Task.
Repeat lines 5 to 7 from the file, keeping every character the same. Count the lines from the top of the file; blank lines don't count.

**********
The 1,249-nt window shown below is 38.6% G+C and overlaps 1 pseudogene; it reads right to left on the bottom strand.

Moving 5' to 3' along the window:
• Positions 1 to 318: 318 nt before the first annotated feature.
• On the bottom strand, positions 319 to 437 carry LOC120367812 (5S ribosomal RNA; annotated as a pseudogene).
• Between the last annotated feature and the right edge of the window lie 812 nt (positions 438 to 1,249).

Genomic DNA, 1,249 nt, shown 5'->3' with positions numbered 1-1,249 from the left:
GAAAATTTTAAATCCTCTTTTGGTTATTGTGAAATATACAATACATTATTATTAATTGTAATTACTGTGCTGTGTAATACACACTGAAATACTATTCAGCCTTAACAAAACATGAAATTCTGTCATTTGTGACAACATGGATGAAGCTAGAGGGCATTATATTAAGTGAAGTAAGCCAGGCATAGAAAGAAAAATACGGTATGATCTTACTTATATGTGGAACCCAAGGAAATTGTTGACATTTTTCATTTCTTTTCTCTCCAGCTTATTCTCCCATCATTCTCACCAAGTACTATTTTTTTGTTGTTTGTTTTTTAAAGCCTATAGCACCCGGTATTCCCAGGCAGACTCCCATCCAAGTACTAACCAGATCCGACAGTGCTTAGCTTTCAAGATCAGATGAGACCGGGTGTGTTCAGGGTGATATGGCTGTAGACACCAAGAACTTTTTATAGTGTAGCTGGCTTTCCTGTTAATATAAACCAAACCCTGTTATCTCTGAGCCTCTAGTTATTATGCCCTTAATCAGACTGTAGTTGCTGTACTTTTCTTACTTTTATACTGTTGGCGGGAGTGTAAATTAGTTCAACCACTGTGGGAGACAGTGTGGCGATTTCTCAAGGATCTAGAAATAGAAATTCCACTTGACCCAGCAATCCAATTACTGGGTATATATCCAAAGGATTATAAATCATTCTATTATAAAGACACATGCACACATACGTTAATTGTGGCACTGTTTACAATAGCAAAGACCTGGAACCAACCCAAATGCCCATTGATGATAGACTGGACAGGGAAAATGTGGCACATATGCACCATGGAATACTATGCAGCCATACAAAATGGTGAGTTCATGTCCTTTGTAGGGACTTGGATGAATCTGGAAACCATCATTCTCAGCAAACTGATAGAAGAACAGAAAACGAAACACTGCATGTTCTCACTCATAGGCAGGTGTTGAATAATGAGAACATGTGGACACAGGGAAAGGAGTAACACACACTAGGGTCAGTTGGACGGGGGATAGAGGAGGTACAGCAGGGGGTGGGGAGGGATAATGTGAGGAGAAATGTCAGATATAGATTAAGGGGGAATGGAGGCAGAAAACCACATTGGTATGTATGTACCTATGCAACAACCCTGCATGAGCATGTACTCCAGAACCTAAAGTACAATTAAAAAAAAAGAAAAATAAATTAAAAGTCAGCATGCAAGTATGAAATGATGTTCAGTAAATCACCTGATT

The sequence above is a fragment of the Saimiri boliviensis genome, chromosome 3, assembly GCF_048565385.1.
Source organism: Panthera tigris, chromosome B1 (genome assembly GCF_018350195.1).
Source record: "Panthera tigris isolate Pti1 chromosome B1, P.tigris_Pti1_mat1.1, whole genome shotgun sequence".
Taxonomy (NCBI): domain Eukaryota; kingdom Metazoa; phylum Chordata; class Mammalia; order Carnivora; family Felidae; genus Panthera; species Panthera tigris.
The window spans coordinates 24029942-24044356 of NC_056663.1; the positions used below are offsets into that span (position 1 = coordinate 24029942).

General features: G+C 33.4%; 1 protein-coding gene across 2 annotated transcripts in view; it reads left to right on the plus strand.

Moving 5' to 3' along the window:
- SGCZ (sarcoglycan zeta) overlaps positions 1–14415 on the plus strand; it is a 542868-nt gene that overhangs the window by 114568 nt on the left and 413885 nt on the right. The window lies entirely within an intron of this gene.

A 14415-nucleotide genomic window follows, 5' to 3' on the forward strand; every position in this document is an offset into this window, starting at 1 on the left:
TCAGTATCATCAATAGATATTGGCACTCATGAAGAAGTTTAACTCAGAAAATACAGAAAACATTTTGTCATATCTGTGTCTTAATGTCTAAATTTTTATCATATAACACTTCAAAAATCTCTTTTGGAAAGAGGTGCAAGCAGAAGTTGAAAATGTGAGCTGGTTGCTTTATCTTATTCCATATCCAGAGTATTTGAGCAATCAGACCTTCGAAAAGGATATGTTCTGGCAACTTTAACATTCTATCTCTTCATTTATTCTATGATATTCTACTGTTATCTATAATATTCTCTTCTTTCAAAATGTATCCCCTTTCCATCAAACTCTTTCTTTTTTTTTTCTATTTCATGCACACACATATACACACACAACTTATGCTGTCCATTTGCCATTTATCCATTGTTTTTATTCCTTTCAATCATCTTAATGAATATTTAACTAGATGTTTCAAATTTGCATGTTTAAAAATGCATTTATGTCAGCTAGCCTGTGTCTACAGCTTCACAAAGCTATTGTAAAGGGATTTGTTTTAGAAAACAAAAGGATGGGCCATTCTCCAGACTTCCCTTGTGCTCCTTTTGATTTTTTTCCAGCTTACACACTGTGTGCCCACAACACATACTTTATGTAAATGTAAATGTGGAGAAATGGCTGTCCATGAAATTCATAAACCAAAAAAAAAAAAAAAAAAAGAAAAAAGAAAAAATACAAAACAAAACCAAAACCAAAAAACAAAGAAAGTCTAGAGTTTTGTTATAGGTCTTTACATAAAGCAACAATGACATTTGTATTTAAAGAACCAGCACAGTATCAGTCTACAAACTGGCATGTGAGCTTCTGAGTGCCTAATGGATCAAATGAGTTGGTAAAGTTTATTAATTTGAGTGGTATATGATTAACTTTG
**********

• Between the last annotated feature and the right edge of the window lie 812 nt (positions 438 to 1,249).

Genomic DNA, 1,249 nt, shown 5'->3' with positions numbered 1-1,249 from the left:
GAAAATTTTAAATCCTCTTTTGGTTATTGTGAAATATACAATACATTATTATTAATTGTAATTACTGTGCTGTGTAATACACACTGAAATACTATTCAGCCTTAACAAAACATGAAATTCTGTCATTTGTGACAACATGGATGAAGCTAGAGGGCATTATATTAAGTGAAGTAAGCCAGGCATAGAAAGAAAAATACGGTATGATCTTACTTATATGTGGAACCCAAGGAAATTGTTGACATTTTTCATTTCTTTTCTCTCCAGCTTATTCTCCCATCATTCTCACCAAGTACTATTTTTTTGTTGTTTGTTTTTTAAAGCCTATAGCACCCGGTATTCCCAGGCAGACTCCCATCCAAGTACTAACCAGATCCGACAGTGCTTAGCTTTCAAGATCAGATGAGACCGGGTGTGTTCAGGGTGATATGGCTGTAGACACCAAGAACTTTTTATAGTGTAGCTGGCTTTCCTGTTAATATAAACCAAACCCTGTTATCTCTGAGCCTCTAGTTATTATGCCCTTAATCAGACTGTAGTTGCTGTACTTTTCTTACTTTTATACTGTTGGCGGGAGTGTAAATTAGTTCAACCACTGTGGGAGACAGTGTGGCGATTTCTCAAGGATCTAGAAATAGAAATTCCACTTGACCCAGCAATCCAATTACTGGGTATATATCCAAAGGATTATAAATCATTCTATTATAAAGACACATGCACACATACGTTAATTGTGGCACTGTTTACAATAGCAAAGACCTGGAACCAACCCAAATGCCCATTGATGATAGACTGGACAGGGAAAATGTGGCACATATGCACCATGGAATACTATGCAGCCATACAAAATGGTGAGTTCATGTCCTTTGTAGGGACTTGGATGAATCTGGAAACCATCATTCTCAGCAAACTGATAGAAGAACAGAAAACGAAACACTGCATGTTCTCACTCATAGGCAGGTGTTGAATAATGAGAACATGTGGACACAGGGAAAGGAGTAACACACACTAGGGTCAGTTGGACGGGGGATAGAGGAGGTACAGCAGGGGGTGGGGAGGGATAATGTGAGGAGAAATGTCAGATATAGATTAAGGGGGAATGGAGGCAGAAAACCACATTGGTATGTATGTACCTATGCAACAACCCTGCATGAGCATGTACTCCAGAACCTAAAGTACAATTAAAAAAAAAGAAAAATAAATTAAAAGTCAGCATGCAAGTATGAAATGATGTTCAGTAAATCACCTGATT